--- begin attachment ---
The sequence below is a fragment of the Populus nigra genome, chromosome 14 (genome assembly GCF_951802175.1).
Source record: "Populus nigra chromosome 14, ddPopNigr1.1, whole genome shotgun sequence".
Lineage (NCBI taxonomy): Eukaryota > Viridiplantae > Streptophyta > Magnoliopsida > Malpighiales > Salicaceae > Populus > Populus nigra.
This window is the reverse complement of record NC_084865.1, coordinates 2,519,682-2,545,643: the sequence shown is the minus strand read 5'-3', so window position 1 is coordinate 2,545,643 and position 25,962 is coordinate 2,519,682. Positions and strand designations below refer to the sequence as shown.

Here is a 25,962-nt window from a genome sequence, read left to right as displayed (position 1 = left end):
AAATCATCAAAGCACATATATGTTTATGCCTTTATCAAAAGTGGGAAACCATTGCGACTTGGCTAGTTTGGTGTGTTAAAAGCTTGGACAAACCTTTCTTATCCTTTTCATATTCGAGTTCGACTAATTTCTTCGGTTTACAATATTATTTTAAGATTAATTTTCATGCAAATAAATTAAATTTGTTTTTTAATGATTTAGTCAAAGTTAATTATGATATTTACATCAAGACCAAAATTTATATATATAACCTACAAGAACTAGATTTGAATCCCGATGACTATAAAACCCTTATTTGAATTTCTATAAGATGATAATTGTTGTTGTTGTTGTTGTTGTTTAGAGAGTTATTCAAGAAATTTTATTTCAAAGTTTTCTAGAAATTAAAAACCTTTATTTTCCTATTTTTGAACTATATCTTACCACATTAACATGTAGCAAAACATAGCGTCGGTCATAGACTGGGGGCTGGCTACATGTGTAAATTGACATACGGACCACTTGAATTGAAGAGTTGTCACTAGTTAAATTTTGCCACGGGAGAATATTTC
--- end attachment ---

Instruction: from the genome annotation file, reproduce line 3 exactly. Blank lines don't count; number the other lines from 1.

Lineage (NCBI taxonomy): Eukaryota > Viridiplantae > Streptophyta > Magnoliopsida > Malpighiales > Salicaceae > Populus > Populus nigra.